And he’s right, because currently living in the house are two men, Mr. Straker (James Mason) and Mr. Barlow (Reggie Nalder).  Barlow is a vampire, and Straker is the man empowered with protecting him.  Together, they prey upon the townsfolk of Salem’s Lot, gradually changing nearly everyone in town into a vampire.  Unless that is, Ben Mears can stop them.

It’s a great story, but it plays better in the novel than in the movie, which is hindered by dated dialogue by screenwriter Paul Monash.

I was a huge fan of the TV show STARSKY AND HUTCH (1975-79) back in the day, and so at the time when I first saw SALEM’S LOT I gave David Soul who starred in the show a free pass. Watching it today was a different story.  Soul’s interpretation of Ben Mears has its problems, mostly because at times Soul seems to be sleepwalking through the role.  He also doesn’t do fear well.  When Ben Mears is supposed to be terrified, he comes off as more dazed than anything else.

By far, the best performance in the movie belongs to James Mason as Mr. Straker.  Of course, this comes as no surprise as Mason was a phenomenal actor who was no stranger to villainous roles.  His dark interpretation of Dr. Polidori in FRANKENSTEIN: THE TRUE STORY (1973) was one of the most memorable parts of that horror movie, and his villainous turn as attorney Ed Concannon in THE VERDICT (1982) was every bit as effective as Paul Newman’s lead performance as Frank Galvin.  Both men won Oscars for their performances that year, Newman for Best Actor, and Mason for Best Supporting Actor.  These roles are from the tail end of Mason’s career, which began in the 1930s and spanned five decades.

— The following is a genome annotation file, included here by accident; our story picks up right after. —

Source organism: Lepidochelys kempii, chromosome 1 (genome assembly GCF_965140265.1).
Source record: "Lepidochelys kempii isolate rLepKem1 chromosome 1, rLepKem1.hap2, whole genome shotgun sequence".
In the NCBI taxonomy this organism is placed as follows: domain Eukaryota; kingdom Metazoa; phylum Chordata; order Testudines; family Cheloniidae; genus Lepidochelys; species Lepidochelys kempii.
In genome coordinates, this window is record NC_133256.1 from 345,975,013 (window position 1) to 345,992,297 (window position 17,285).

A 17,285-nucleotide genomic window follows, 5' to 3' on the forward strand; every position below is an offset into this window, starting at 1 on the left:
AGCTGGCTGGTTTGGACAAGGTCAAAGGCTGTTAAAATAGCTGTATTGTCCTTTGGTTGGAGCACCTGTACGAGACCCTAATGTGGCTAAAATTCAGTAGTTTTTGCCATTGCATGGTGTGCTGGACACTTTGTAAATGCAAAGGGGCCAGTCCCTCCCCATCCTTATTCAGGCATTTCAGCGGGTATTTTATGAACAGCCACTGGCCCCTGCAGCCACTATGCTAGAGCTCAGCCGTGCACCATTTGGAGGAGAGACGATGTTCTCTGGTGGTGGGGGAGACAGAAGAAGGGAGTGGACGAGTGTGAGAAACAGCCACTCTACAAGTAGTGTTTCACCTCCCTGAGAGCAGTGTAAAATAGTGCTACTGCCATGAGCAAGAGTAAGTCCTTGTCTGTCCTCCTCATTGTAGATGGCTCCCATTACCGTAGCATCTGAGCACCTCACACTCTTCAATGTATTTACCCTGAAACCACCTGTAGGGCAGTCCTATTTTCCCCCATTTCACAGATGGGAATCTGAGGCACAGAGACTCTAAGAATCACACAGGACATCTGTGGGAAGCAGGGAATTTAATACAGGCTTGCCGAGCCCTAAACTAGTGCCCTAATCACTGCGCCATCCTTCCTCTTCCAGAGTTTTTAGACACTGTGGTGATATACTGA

As Straker, Mason is frightening.  The scene where he taunts a priest is one of the best in the film.

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David Soul and James Mason in SALEM’S LOT (1979).